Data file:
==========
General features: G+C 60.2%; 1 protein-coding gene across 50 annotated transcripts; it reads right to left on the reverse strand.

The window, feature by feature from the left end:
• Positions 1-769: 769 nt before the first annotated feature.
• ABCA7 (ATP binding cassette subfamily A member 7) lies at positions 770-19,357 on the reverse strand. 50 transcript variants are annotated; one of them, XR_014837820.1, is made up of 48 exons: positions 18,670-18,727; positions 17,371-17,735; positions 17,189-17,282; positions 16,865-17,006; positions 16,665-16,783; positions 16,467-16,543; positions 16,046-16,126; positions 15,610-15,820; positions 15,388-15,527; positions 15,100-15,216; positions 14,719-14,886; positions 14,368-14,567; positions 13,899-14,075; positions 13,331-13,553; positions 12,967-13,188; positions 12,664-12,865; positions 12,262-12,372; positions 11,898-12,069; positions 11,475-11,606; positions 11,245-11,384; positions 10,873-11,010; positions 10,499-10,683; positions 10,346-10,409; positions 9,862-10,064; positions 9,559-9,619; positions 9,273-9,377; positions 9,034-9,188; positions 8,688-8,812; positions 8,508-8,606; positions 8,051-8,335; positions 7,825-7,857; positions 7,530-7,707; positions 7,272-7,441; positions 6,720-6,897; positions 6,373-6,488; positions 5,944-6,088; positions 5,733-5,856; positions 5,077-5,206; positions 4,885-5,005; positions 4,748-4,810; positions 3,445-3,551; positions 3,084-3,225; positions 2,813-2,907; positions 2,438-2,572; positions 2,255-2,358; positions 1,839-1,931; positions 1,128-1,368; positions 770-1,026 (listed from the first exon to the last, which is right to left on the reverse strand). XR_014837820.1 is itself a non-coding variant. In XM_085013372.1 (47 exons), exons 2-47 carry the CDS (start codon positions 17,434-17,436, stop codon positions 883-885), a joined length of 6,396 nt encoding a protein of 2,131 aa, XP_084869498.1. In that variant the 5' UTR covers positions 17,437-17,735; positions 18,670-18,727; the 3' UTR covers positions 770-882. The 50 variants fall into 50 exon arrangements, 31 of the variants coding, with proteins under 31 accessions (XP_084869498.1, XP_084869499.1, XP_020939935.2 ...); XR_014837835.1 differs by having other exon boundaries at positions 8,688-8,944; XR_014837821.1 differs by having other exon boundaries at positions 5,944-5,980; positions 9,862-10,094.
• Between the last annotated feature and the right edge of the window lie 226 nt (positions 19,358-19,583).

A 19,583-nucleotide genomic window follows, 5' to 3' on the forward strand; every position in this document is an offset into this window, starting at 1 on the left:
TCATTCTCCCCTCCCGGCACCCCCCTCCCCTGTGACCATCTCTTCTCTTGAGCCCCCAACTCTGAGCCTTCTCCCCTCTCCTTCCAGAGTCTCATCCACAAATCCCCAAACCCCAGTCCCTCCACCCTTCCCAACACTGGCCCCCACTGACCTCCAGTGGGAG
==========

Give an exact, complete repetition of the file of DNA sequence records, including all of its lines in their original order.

General features: G+C 60.2%; 1 protein-coding gene across 50 annotated transcripts; it reads right to left on the reverse strand.

The window, feature by feature from the left end:
• Positions 1-769: 769 nt before the first annotated feature.
• ABCA7 (ATP binding cassette subfamily A member 7) lies at positions 770-19,357 on the reverse strand. 50 transcript variants are annotated; one of them, XR_014837820.1, is made up of 48 exons: positions 18,670-18,727; positions 17,371-17,735; positions 17,189-17,282; positions 16,865-17,006; positions 16,665-16,783; positions 16,467-16,543; positions 16,046-16,126; positions 15,610-15,820; positions 15,388-15,527; positions 15,100-15,216; positions 14,719-14,886; positions 14,368-14,567; positions 13,899-14,075; positions 13,331-13,553; positions 12,967-13,188; positions 12,664-12,865; positions 12,262-12,372; positions 11,898-12,069; positions 11,475-11,606; positions 11,245-11,384; positions 10,873-11,010; positions 10,499-10,683; positions 10,346-10,409; positions 9,862-10,064; positions 9,559-9,619; positions 9,273-9,377; positions 9,034-9,188; positions 8,688-8,812; positions 8,508-8,606; positions 8,051-8,335; positions 7,825-7,857; positions 7,530-7,707; positions 7,272-7,441; positions 6,720-6,897; positions 6,373-6,488; positions 5,944-6,088; positions 5,733-5,856; positions 5,077-5,206; positions 4,885-5,005; positions 4,748-4,810; positions 3,445-3,551; positions 3,084-3,225; positions 2,813-2,907; positions 2,438-2,572; positions 2,255-2,358; positions 1,839-1,931; positions 1,128-1,368; positions 770-1,026 (listed from the first exon to the last, which is right to left on the reverse strand). XR_014837820.1 is itself a non-coding variant. In XM_085013372.1 (47 exons), exons 2-47 carry the CDS (start codon positions 17,434-17,436, stop codon positions 883-885), a joined length of 6,396 nt encoding a protein of 2,131 aa, XP_084869498.1. In that variant the 5' UTR covers positions 17,437-17,735; positions 18,670-18,727; the 3' UTR covers positions 770-882. The 50 variants fall into 50 exon arrangements, 31 of the variants coding, with proteins under 31 accessions (XP_084869498.1, XP_084869499.1, XP_020939935.2 ...); XR_014837835.1 differs by having other exon boundaries at positions 8,688-8,944; XR_014837821.1 differs by having other exon boundaries at positions 5,944-5,980; positions 9,862-10,094.
• Between the last annotated feature and the right edge of the window lie 226 nt (positions 19,358-19,583).

A 19,583-nucleotide genomic window follows, 5' to 3' on the forward strand; every position in this document is an offset into this window, starting at 1 on the left:
TCATTCTCCCCTCCCGGCACCCCCCTCCCCTGTGACCATCTCTTCTCTTGAGCCCCCAACTCTGAGCCTTCTCCCCTCTCCTTCCAGAGTCTCATCCACAAATCCCCAAACCCCAGTCCCTCCACCCTTCCCAACACTGGCCCCCACTGACCTCCAGTGGGAG